Tuesday, August 27, 2019

Great food writing moments @LucyBurdette

LUCY BURDETTE:  I finished the draft of The Key Lime Crime two weeks ago and sent it in--always a wonderful moment! I know I will have revising to do and I knew ahead of time that there were a few things that needed to be tweaked or added, including a few of the quotes that I use at the beginning of each chapter. I’m not sure why or how I got launched this custom, but as I think about a story for food critic mystery number 11, there’s no turning back. 

In the first book, I used quotes that could be easily brought up by a Google search or a call for help on Facebook. I started with more standard citations that would be familiar to many people, for example Miss Piggy’s famous “don’t eat more than you can lift.” But then the more I read, the more possibilities I found. I tried to tailor each quote to fit the action and the characters in each chapter–foreshadow what’s to come in many cases. And I came across gems like this one from Dwight Garner: “It is possible to imagine him having a small meal of minor critics for breakfast, as if they were kippers…” 

Since then, I’ve been looking for foodie references in everything I read. Some of the novels and articles are about food, so it should be pretty easy to find meaningful quotes on their pages. But I’m noticing that not everybody either wants to or can write about food in more than a surface manner. And some folks who are not food writers at all, knock my socks off  with the way they use food/eating references to develop character and tension. Let’s face it, even if food references were strictly about food, I’d love them. But I love food references even more when they have a deeper meaning.

I thought it might be fun to share some of my favorites…

The stainless steel kettle reminds me of Claire: polished to a gleam on the outside, boiling within. Ann Mah, Kitchen Chinese

But up front, next to the desk where the hosts have mastered the art of checking reservations without making eye contact, is a café/wine bar. A glass case there serves as a temporary prison for aging pastries and tragic snacks. Pete Wells, What if Brexit were a restaurant? The New York Times, December 19, 2018

When I write about a line cook’s bad night, it’s not just about a bad night, it’s about not being good enough, period, about personal shame and failure. Michael Ruhlman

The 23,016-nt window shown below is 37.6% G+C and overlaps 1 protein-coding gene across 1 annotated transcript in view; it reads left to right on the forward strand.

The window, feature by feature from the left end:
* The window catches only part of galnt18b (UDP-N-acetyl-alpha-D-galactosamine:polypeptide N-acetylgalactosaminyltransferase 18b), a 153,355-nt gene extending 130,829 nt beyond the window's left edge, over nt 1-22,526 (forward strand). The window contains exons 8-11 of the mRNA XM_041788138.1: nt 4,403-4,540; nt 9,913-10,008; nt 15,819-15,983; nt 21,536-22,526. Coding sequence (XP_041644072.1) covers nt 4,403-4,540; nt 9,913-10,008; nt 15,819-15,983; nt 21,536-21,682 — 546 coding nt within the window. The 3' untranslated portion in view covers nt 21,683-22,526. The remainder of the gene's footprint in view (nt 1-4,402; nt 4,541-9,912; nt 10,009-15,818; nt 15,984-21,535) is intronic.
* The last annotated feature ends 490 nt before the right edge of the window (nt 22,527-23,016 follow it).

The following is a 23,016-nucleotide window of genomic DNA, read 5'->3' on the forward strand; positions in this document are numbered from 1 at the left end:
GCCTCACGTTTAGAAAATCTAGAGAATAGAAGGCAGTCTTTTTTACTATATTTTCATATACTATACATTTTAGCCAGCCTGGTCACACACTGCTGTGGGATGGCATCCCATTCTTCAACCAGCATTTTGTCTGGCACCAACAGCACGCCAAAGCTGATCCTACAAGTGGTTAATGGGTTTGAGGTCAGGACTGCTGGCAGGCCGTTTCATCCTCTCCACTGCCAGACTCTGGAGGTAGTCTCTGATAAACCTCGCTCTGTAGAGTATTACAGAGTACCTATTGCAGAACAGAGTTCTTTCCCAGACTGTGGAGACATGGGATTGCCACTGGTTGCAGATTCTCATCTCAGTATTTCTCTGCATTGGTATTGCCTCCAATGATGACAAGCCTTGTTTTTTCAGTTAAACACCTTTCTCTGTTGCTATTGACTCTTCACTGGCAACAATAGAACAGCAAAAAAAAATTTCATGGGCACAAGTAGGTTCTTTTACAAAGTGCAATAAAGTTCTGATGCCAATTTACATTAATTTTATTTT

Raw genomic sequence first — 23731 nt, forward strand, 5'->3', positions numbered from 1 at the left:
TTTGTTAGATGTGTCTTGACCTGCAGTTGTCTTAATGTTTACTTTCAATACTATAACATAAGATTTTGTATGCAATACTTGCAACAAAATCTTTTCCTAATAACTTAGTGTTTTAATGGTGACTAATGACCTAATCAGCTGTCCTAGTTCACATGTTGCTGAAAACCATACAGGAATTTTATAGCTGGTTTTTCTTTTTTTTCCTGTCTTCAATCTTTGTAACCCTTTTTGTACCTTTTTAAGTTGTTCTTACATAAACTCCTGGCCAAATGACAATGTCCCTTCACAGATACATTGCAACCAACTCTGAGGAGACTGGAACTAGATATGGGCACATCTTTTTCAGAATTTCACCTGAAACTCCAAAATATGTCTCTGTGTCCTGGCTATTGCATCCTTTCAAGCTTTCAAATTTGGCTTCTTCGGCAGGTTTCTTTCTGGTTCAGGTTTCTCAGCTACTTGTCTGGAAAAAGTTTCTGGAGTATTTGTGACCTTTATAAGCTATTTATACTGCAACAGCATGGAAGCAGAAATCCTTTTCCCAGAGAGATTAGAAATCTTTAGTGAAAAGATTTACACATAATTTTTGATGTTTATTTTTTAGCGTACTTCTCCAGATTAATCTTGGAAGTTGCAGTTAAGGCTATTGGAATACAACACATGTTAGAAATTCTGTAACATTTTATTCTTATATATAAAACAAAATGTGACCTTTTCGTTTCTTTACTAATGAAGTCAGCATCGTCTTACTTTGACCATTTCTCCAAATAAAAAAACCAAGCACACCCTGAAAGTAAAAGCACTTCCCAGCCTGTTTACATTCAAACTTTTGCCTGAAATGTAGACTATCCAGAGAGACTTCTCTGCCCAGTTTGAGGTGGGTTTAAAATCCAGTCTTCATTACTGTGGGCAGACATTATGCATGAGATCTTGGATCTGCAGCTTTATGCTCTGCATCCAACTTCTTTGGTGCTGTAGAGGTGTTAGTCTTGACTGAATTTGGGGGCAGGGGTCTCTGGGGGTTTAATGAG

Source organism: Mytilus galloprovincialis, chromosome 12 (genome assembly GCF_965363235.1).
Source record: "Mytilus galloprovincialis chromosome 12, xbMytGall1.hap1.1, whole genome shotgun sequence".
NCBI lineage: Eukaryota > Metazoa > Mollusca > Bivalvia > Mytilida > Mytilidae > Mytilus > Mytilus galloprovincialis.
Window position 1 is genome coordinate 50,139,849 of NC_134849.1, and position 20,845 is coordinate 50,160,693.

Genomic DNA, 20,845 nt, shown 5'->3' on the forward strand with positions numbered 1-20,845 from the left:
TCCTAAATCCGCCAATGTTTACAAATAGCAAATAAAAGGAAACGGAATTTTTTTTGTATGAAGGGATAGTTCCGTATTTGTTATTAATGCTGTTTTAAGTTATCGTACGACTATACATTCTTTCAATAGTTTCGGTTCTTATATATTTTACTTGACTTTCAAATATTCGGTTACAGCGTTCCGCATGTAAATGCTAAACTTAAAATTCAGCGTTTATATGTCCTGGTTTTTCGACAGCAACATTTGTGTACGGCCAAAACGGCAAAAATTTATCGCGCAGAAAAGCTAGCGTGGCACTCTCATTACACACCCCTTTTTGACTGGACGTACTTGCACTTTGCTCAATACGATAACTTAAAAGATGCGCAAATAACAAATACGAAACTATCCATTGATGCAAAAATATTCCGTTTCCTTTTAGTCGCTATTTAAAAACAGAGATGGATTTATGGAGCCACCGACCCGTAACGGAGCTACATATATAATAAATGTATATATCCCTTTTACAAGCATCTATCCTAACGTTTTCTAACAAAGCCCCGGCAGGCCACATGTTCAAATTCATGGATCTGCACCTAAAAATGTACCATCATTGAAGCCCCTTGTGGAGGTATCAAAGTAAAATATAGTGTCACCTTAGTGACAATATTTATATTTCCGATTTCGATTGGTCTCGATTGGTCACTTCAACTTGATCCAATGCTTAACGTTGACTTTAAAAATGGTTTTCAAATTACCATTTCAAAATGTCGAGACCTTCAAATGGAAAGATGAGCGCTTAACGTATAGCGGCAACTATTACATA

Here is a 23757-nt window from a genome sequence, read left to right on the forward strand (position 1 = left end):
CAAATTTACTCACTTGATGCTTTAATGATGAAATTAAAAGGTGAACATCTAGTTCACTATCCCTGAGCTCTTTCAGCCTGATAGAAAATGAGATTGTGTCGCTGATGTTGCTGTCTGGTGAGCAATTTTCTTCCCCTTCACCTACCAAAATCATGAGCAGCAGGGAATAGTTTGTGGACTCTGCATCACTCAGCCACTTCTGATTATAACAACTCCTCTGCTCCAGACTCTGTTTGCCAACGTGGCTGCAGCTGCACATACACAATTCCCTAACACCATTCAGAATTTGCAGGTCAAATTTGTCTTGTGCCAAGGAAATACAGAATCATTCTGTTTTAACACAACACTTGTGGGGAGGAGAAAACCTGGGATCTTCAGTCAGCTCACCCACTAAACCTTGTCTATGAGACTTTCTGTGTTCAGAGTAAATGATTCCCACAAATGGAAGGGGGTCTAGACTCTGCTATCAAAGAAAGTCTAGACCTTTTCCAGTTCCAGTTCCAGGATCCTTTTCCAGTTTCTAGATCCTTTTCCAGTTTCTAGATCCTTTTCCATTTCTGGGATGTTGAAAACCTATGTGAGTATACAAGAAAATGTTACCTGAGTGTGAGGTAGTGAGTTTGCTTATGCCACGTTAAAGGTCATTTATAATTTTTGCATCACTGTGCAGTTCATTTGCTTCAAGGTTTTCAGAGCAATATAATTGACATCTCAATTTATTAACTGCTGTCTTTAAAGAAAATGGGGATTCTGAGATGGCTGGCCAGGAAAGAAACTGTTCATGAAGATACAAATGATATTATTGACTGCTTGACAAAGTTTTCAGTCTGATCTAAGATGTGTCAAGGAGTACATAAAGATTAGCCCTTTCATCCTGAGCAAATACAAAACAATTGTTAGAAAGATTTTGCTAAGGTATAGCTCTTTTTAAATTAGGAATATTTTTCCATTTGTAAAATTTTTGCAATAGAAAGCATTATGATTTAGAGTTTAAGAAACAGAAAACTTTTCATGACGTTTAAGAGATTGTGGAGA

He was holding the cardboard cup in his vest and she thought the tension would make him squeeze it and spill the tea all over the table. Ann Cleeves, Wild Fire

Then she also read Sirine’s coffee grounds and said she could see the signs written in the black coffee traces along the milky porcelain: sharp knife, quick hands, white apron, and the sadness of a chef. “Chefs know—nothing lasts,” she told Sirine. “In the mouth, then gone.” Diana Abu-Jaber, Crescent

The soup course was a clear lemony broth dotted with parsley and scrolls of spring onion. It filled the air with a sunny fragrance, and I thought the cook was a genius to make such a dish on so dark a day. Barbara O’Neal, The Art of Inheriting Secrets

You think someone killed her to keep her quiet? Vera licked her fingers to pick up the crumbs from her plate and the surrounding table. Ann Cleeves, Silent Voices

His voice, as one fan wrote in a YouTube comment, sounds like what melted chocolate tastes like. Maureen Dowd, Tom Ford, Fragrant Vegan Vampire. The New York Times, April 20, 2019

But keeping people active at a wake was essential. Being busy, like working, allayed grief. By splitting cakes and heaping on berries and cream, the mourners could start to get their minds off death. Diane Mott Davidson, Catering to Nobody

I love you, Elizabeth said, and I started to cry. In the oven, the chocolate soufflé began to burn. Vanessa Diffenbaugh, The Language of Flowers

Mr. Scott was a pale, thin man. A stick of forced rhubarb said Sally’s mother, who had seen him at a parents meeting. Ann Cleeves, Raven Black

Do you notice food references as you read? any that you remember especially enjoying?

And ps, there's a hint in the above list about tomorrow's guest...I bet you mystery and thriller aficionados can figure it out...

Monday, August 26, 2019

On Nitpicks

LUCY BURDETTE: There is no doubt that we have some major, major problems in our country and our world—toxic politics, global warming, human rights…it’s easy to get discouraged. Those big things we can only chip away at. I have a few small gripes to pick with the Universe--nothing major, just things that make me say really?? Can’t someone fix that?

First is tags on clothing. What does this mean, can anyone tell me? why can't they simply say, machine wash cold, low dryer?? (Not that this is what they are saying here--for one thing, the symbols are so small...who could possibly read this? And for another, it’s in Chinese, isn’t it?)

Second is my dictation program. We've known each other a long time and it still can't get my names right? Case in point, I ended a recent email with xo Roberta. It came out xo your burger. forget the Isleib part--I know the thing won't even try that. And Lucy Burdette often comes out Lucy forgets or Lucy Bernadette or most recently, “They’re super dad.” Say what?